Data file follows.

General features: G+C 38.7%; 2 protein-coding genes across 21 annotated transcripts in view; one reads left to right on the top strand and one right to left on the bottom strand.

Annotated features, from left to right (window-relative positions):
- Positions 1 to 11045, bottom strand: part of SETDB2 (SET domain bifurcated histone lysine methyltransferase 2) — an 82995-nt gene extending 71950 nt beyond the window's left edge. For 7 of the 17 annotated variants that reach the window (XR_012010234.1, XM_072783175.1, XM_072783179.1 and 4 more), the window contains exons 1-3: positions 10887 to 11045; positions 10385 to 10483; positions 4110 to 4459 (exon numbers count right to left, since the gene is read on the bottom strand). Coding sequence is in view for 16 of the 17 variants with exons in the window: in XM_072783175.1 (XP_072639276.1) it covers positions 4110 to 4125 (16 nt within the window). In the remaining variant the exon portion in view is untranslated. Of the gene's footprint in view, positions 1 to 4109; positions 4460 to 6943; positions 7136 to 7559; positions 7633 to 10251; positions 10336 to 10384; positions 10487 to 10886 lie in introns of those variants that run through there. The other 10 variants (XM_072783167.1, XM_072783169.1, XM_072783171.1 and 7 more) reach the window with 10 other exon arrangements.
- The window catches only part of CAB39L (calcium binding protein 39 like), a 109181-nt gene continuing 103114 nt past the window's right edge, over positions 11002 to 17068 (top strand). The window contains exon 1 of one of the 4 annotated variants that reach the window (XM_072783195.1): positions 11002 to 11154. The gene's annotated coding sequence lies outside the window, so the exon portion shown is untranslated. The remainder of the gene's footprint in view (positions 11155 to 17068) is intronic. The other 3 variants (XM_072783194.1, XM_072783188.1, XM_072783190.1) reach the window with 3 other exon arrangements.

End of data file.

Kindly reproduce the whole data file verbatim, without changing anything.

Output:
General features: G+C 38.7%; 2 protein-coding genes across 21 annotated transcripts in view; one reads left to right on the top strand and one right to left on the bottom strand.

Annotated features, from left to right (window-relative positions):
- Positions 1 to 11045, bottom strand: part of SETDB2 (SET domain bifurcated histone lysine methyltransferase 2) — an 82995-nt gene extending 71950 nt beyond the window's left edge. For 7 of the 17 annotated variants that reach the window (XR_012010234.1, XM_072783175.1, XM_072783179.1 and 4 more), the window contains exons 1-3: positions 10887 to 11045; positions 10385 to 10483; positions 4110 to 4459 (exon numbers count right to left, since the gene is read on the bottom strand). Coding sequence is in view for 16 of the 17 variants with exons in the window: in XM_072783175.1 (XP_072639276.1) it covers positions 4110 to 4125 (16 nt within the window). In the remaining variant the exon portion in view is untranslated. Of the gene's footprint in view, positions 1 to 4109; positions 4460 to 6943; positions 7136 to 7559; positions 7633 to 10251; positions 10336 to 10384; positions 10487 to 10886 lie in introns of those variants that run through there. The other 10 variants (XM_072783167.1, XM_072783169.1, XM_072783171.1 and 7 more) reach the window with 10 other exon arrangements.
- The window catches only part of CAB39L (calcium binding protein 39 like), a 109181-nt gene continuing 103114 nt past the window's right edge, over positions 11002 to 17068 (top strand). The window contains exon 1 of one of the 4 annotated variants that reach the window (XM_072783195.1): positions 11002 to 11154. The gene's annotated coding sequence lies outside the window, so the exon portion shown is untranslated. The remainder of the gene's footprint in view (positions 11155 to 17068) is intronic. The other 3 variants (XM_072783194.1, XM_072783188.1, XM_072783190.1) reach the window with 3 other exon arrangements.